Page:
"Our aim is to determine how changing (and challenging) macro fundamentals could affect the South African RMBS market and then stress test the individual transactions accordingly in order to ascertain how bad things need to get before losses are incurred," she says in the report. "Simply, the object of this exercise is to determine how bad it can get before an investor will face losses with respect to the notes they hold."
In her research, Rushton emphasises house price growth is starting to decline, prime rates have increased a cumulative 500bp since mid-2006 and consumers remain under pressure - something evidenced by depressed household disposable income and higher debt-to-income ratios. "Two RMBS transactions have already breached arrears triggers. This has placed RMBSs under the spotlight. But how bad do things need to get before a particular RMBS note is likely to suffer a loss?"
Two RMBS deals, known as Ikhaya 1 and Ikhaya 2, have already breached their arrears triggers, which stop the deals from revolving and trap excess cash. The deals are R1.7 billion and R3 billion in size, respectively, and were originated in February and June 2007 by FirstRand Bank. In addition, two out of three deals in FirstRand's Nitro series of transactions - the first to be placed internationally by a South African issuer - are thought to have breached arrears triggers.
In her research, Rushton used three different approaches to stress test local transactions. They included using constant default rates (calculating what percentage of current underperforming loans were likely to default once historical prepayment and cure rates were incorporated); assuming all loans more than 90 days in arrears had defaulted; and assuming all loans in arrears had defaulted.
Rushton says the first approach using constant default rates did not result in any note losses, while assuming all loans that were more than 90 days in arrears had defaulted resulted in minimal losses in only a handful of lower-rated notes. The third approach - assuming all loans in arrears had defaulted - produced losses in deals across most of their lower-rated tranches. Losses among AAA notes, however, were minimal or zero in most transactions.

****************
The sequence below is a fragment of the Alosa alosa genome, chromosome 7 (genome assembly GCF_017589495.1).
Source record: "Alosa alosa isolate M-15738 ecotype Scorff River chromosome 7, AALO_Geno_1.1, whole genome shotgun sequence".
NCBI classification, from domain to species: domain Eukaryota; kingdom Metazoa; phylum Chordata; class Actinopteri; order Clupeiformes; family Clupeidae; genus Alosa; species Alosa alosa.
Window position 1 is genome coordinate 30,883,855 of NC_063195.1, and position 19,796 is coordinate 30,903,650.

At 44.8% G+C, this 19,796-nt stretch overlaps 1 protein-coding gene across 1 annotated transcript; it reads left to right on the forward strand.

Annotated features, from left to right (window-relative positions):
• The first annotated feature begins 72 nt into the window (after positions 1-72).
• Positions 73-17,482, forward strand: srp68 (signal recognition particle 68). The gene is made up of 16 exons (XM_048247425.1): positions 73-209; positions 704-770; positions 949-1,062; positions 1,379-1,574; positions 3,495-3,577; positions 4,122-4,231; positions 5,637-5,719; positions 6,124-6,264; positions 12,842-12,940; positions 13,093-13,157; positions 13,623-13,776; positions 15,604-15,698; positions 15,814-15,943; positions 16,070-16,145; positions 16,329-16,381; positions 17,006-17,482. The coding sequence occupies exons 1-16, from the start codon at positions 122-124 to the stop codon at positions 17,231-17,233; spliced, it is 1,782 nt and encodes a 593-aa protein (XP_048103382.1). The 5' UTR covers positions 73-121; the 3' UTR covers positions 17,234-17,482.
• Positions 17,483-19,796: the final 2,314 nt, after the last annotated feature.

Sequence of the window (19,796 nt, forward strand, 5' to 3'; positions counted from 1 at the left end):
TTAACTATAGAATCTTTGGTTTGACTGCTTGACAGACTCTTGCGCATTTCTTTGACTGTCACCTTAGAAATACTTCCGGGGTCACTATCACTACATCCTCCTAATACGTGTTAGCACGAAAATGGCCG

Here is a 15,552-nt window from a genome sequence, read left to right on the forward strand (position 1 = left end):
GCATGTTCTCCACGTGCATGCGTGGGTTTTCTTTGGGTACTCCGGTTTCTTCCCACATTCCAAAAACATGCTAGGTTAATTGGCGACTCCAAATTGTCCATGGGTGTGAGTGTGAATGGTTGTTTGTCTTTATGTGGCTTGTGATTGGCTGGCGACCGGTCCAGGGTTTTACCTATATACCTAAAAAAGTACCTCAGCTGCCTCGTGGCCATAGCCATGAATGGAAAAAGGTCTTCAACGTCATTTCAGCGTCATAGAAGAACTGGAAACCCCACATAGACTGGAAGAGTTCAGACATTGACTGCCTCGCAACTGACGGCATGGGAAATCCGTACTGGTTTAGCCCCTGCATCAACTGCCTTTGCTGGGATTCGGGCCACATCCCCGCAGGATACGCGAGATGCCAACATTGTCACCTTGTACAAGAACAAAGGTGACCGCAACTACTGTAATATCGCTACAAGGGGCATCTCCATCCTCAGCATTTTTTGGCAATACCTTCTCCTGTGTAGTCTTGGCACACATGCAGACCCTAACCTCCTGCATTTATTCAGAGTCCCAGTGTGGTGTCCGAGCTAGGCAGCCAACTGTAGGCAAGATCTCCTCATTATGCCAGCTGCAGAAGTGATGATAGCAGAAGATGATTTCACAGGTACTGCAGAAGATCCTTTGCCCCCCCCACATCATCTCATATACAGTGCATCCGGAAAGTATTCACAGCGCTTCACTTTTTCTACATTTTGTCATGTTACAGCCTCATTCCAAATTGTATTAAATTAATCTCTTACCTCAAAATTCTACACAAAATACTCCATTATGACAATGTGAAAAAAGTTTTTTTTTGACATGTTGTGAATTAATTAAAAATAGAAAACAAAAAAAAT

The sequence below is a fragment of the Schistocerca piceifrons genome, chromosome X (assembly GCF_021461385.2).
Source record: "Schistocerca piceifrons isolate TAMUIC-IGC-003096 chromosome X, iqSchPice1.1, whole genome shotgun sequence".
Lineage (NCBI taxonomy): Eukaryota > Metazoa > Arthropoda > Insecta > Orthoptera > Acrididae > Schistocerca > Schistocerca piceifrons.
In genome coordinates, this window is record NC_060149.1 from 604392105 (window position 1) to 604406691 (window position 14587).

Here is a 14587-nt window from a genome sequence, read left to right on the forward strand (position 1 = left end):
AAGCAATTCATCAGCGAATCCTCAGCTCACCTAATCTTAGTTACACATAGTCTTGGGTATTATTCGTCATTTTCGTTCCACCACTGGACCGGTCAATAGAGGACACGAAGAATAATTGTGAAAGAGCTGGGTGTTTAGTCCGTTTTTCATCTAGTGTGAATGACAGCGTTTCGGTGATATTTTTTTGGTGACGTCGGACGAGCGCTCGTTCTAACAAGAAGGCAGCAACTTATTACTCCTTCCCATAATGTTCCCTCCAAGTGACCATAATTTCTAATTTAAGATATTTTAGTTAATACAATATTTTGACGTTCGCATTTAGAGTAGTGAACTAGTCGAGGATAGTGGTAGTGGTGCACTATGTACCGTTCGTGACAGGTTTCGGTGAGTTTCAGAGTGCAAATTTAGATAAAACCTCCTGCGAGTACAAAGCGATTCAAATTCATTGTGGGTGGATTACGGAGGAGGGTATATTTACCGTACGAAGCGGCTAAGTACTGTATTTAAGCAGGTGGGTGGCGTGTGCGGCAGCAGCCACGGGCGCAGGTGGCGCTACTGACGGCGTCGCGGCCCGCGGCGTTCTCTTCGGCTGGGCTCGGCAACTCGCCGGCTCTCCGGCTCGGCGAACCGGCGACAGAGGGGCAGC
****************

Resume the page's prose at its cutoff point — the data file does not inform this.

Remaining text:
Investors in existing South African RMBSs may take comfort from this exercise, although Rushton warns increasing arrears are putting pressure on some transactions. "A continued increase in 90-day-plus arrears is proving problematic for some arrears triggers. We anticipate a further two transactions will breach their triggers before the end of the year."
Notwithstanding this, she is not overly concerned these breaches will translate into investor losses. "A breach in arrears can mean different things depending on the transaction. In the case of our analysis and the transactions we stress tested, it means they become non-revolving - that is, the excess cash becomes trapped to support the transaction." In a worst-case scenario, this could lead to the early amortisation of a structure but is unlikely to lead to a default, she adds.
Moody's Bate agrees. "We're of the view that rising delinquencies in pools will continue to put pressure on deals going forward. However, all losses to date have been covered by the available excess spread in each respective transaction," he says.
Regardless of higher rates, consumer pressure and rising delinquencies, the fundamental quality of underlying assets remains sound, believes Job at Investec. "South Africa really has no reason to get caught up in the credit contagion - the quality of assets here is very good. And with strong local demand, we can reasonably expect to restart the market without enormous concern about events elsewhere."
Even if conditions were to get tougher, South Africa's bank originators are well-shielded by other sources of funding, he adds. Local banks do not rely heavily on securitisation, and so aren't exposed to the risk the market will swiftly dissipate, which was underlined in late 2007 by the now-nationalised UK mortgage lender Northern Rock.
Major bank originators continue to have reams of assets to securitise - something encouraged in certain areas by Basel II, which requires a risk-weighted approach to regulatory capital. In particular, the regulations give greater incentive for banks to securitise commercial mortgages and credit card receivables than was the case under the Basel I regime. But although the framework was fully implemented from January 2008, South African banks tend to get much of their funding from deposits and a healthy interbank lending market.
"South African banks have never relied heavily on securitisation as a means of funding, but have rather viewed securitisation as one of many funding options available to them," says Job. "For most domestic banks, securitisation makes up less than 10% of their total funding mix, so the reduced domestic level of demand for securitisation notes over the past few months has not had a detrimental effect on the domestic banking sector."
Topics: Risk South Africa